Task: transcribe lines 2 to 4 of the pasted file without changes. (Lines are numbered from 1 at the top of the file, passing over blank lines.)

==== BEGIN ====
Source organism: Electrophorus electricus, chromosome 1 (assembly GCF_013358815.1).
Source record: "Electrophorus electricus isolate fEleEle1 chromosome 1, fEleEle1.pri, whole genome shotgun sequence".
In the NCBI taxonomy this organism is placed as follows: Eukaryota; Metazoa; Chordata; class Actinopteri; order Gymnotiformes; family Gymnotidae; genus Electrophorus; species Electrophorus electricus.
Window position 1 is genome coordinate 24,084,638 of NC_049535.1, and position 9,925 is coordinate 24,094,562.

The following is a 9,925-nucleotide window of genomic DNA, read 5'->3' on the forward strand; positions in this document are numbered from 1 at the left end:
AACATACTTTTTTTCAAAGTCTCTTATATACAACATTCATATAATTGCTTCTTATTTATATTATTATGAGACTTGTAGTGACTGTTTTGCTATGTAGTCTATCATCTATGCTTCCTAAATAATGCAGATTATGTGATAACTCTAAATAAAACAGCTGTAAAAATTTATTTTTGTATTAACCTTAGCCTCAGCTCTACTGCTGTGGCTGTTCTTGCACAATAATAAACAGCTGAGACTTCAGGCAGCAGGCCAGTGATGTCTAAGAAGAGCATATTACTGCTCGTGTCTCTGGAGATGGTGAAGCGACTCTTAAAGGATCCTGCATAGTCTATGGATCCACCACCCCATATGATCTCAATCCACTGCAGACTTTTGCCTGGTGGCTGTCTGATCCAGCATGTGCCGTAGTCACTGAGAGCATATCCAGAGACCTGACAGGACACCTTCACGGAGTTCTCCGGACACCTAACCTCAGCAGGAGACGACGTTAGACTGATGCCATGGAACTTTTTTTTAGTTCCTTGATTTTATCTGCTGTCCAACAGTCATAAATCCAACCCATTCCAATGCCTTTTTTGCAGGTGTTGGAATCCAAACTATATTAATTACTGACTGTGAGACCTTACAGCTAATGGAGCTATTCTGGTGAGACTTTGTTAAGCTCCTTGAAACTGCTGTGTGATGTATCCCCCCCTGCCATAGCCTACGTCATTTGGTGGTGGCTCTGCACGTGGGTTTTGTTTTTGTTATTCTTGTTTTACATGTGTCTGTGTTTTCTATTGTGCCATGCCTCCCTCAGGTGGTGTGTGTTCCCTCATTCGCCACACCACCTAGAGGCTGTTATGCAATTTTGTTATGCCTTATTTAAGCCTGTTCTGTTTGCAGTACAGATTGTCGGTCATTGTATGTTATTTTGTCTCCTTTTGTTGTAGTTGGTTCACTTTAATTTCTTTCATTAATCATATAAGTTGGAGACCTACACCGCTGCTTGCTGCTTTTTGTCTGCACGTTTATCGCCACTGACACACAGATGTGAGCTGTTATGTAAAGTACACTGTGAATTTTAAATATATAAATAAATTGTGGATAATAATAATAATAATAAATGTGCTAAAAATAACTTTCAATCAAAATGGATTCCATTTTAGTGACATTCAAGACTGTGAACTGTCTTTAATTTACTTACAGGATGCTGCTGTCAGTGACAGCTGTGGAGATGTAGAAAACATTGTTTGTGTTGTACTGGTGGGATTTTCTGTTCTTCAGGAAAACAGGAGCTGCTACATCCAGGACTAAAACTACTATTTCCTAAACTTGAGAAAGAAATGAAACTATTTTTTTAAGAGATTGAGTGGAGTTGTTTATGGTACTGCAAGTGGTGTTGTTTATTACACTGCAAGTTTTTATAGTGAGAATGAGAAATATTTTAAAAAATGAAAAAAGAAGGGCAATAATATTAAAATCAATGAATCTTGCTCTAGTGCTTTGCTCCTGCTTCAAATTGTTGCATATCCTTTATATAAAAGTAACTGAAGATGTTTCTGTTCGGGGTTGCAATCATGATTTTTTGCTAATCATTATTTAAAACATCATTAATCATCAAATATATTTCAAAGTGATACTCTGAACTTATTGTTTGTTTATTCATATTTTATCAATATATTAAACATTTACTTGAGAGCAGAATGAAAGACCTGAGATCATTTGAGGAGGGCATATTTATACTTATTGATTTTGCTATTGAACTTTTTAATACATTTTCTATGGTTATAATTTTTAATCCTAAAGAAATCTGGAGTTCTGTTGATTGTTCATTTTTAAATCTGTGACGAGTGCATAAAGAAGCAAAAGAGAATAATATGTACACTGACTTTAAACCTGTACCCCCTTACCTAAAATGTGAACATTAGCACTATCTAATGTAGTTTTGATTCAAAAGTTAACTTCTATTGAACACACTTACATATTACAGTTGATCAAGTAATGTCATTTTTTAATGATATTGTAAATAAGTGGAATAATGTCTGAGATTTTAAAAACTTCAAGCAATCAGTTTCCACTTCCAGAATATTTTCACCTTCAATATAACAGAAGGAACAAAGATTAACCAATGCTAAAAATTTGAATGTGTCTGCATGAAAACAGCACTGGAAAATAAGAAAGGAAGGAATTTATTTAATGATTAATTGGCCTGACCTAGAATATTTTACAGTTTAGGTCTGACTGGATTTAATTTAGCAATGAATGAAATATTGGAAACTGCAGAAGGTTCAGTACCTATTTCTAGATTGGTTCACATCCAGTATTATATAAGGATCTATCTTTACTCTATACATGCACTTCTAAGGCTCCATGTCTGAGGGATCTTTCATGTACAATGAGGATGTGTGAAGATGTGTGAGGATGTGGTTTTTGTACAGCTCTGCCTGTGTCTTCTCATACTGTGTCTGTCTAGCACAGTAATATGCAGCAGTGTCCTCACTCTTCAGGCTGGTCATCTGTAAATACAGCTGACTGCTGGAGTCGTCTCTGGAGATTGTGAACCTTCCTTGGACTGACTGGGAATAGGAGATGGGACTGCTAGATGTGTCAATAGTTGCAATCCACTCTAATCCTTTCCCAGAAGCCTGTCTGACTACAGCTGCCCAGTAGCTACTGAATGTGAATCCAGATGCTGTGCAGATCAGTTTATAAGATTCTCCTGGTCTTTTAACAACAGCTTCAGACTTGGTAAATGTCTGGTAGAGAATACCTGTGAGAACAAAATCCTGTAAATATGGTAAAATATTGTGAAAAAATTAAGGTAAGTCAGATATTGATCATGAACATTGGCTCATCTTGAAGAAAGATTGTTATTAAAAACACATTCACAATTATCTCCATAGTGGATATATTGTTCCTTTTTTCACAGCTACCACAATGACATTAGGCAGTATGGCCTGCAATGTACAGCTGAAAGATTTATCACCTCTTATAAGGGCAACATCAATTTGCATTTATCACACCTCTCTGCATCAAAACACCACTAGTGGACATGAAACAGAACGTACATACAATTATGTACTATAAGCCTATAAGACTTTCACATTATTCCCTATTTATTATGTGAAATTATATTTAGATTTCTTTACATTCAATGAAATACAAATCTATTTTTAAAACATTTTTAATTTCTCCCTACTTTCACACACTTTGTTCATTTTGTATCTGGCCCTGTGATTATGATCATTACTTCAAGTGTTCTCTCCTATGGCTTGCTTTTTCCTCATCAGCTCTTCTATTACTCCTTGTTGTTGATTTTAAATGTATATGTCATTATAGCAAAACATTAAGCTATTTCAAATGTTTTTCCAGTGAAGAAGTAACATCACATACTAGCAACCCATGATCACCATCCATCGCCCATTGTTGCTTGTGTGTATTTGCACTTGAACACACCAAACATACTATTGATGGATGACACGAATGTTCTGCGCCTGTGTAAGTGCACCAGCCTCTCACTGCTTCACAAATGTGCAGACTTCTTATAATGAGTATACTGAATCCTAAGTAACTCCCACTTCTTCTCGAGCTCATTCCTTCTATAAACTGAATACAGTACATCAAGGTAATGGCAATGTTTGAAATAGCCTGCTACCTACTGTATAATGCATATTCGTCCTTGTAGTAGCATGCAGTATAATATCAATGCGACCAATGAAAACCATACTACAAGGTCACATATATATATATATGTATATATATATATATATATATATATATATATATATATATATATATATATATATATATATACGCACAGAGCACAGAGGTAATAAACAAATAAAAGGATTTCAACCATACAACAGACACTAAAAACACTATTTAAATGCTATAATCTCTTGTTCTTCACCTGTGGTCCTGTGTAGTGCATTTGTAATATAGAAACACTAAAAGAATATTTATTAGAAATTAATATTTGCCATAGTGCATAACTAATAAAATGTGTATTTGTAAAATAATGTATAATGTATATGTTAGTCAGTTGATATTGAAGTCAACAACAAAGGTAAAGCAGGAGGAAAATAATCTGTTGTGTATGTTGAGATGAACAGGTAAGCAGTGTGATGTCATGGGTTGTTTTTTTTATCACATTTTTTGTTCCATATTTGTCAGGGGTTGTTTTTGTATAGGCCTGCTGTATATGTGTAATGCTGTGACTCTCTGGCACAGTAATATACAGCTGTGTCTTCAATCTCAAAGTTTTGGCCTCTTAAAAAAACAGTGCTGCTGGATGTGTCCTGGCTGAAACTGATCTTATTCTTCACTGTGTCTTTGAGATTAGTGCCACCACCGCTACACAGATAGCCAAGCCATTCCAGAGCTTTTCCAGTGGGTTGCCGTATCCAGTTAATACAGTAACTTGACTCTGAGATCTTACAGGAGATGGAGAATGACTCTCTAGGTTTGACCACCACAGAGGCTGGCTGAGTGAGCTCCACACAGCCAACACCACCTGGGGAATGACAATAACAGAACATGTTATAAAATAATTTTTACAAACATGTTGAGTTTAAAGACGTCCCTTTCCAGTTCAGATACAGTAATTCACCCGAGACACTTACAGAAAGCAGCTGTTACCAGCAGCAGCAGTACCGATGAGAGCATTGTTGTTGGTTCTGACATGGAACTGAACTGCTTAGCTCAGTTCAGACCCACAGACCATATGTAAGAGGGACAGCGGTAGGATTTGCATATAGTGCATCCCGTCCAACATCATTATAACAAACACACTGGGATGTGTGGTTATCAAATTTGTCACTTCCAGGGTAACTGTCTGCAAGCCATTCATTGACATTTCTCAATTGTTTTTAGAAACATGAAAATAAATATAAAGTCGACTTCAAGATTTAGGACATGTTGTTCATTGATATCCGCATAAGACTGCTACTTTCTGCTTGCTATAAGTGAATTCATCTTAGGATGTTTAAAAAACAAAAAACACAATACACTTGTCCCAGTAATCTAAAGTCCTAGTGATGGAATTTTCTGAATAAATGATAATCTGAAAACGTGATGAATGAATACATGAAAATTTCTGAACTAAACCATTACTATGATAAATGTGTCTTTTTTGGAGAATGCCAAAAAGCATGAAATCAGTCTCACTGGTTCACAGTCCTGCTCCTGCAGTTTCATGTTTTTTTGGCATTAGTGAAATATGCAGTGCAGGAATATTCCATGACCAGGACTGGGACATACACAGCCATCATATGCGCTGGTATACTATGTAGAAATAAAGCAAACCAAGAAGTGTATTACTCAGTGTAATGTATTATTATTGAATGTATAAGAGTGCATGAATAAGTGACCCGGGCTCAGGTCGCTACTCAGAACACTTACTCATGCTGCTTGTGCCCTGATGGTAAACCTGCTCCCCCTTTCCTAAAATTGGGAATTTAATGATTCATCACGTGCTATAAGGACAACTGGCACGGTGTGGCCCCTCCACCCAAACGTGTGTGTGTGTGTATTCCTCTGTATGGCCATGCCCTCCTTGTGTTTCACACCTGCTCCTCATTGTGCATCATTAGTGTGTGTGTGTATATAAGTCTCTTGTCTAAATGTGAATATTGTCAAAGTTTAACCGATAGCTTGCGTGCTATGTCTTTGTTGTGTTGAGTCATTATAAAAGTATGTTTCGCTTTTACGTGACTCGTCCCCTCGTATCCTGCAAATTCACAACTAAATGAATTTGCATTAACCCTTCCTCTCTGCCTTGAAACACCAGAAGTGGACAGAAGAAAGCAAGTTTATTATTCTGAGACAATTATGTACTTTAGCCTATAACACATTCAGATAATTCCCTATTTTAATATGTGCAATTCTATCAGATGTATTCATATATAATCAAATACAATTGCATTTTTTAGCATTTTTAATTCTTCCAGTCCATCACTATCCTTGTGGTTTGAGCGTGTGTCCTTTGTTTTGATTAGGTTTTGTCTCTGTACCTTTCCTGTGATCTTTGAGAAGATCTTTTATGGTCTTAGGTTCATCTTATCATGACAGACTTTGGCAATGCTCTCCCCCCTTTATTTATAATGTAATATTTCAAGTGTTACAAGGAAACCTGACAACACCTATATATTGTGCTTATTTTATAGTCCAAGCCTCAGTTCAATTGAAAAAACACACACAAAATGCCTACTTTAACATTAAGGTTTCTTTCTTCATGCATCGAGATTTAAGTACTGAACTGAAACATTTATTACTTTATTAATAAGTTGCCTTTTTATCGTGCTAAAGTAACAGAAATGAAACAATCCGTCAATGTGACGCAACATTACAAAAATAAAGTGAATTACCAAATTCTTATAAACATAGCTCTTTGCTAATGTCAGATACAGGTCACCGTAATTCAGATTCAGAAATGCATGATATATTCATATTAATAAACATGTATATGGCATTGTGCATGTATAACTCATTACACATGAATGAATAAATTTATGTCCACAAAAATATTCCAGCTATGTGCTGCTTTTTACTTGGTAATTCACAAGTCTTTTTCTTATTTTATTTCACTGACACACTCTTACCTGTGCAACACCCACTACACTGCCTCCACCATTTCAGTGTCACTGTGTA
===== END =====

Source record: "Electrophorus electricus isolate fEleEle1 chromosome 1, fEleEle1.pri, whole genome shotgun sequence".
In the NCBI taxonomy this organism is placed as follows: Eukaryota; Metazoa; Chordata; class Actinopteri; order Gymnotiformes; family Gymnotidae; genus Electrophorus; species Electrophorus electricus.
Window position 1 is genome coordinate 24,084,638 of NC_049535.1, and position 9,925 is coordinate 24,094,562.